tus^ previously referred to, the half -period of a large number of nega- 
tive and positive emulsions and found that it varies between the 

1 Hickman and Spencer, Phot. Jour., 1922, 46, 225. 

2 Hickman, Phot. Jour., 1923, 4?, 208. 

66 Transactions of S.M.P.E., January 1926 

extreme limits of ten and forty seconds. No film ever lost haK its 
hypo in less than ten seconds or took longer than forty in a rapid 
stream of water.^ Negative motion picture film had a half-period in 
all cases examined of less than thirty seconds and positive film of 
about twenty seconds. These figures apply only to an "ideal" stream. 

"Ideal" Washing Conditions 

At the risk of redundancy I will say a word or two about the 
meaning of what may be termed the "ideal" stream. The washing 
law states that the rate of removal is proportional to the difference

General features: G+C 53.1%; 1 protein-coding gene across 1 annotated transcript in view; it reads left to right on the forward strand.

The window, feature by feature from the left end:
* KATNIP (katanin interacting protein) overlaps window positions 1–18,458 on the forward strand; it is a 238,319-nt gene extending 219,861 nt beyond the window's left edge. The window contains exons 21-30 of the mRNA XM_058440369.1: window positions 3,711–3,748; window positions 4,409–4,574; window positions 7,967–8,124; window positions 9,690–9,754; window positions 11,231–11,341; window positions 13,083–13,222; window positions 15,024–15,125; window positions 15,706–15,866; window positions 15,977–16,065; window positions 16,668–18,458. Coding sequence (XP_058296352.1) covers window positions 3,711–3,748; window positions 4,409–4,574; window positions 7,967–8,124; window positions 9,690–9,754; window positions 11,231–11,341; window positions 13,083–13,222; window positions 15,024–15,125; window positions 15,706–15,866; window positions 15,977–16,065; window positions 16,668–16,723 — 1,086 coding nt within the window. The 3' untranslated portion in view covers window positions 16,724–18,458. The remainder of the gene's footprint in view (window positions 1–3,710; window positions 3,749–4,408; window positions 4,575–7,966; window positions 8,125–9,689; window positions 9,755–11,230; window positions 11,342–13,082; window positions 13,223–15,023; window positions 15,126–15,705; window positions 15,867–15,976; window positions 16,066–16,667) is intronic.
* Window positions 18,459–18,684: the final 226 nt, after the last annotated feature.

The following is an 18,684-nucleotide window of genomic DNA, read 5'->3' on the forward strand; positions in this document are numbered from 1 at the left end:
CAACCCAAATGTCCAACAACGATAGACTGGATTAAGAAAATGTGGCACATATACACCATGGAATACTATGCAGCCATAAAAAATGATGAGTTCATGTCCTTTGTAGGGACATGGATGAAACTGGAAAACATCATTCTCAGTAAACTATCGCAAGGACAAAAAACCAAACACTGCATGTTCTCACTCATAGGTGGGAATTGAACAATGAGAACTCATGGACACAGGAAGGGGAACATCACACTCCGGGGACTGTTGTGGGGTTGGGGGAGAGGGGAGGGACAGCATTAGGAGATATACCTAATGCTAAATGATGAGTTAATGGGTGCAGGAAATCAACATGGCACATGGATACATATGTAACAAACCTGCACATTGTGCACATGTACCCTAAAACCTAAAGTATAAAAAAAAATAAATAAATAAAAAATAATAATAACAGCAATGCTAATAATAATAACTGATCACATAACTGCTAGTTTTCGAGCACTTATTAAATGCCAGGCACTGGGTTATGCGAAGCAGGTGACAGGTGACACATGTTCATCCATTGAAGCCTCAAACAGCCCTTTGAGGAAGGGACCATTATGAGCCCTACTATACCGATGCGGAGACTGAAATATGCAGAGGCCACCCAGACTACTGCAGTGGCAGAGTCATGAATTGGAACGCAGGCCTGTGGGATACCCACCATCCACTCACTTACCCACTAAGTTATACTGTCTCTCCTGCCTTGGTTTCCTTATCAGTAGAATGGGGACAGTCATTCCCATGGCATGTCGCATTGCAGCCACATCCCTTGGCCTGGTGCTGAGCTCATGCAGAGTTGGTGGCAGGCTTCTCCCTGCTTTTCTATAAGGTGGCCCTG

in strength between the hypo solution in the film and that in the wash 
water. When the water is moving in a sluggish stream past the 
surface, the actual layer in contact with the gelatin may be very rich 
in hypo; as the velocity increases the contact layer becomes weaker 
and weaker until it is virtually pure water. Any further quickening 
will give no detectable increase in the rate of washing. The author 
was able to determine the ideal stream under two widely different 
conditions. The first experiment consisted in allowing freshly 
fixed film to wash in a pipe through which water flowed from a 
fully open faucet at the rate of some gallons a minute. In the second 
case the film was suspended in a large box and subjected to a highly 
atomized spray and the drippings from the lower end collected in a 
measuring device. The amount of water used was less than an ounce 
and a half a minute. The rate of washing was followed electrically 
and found to be identical in the two cases. Repetition of the two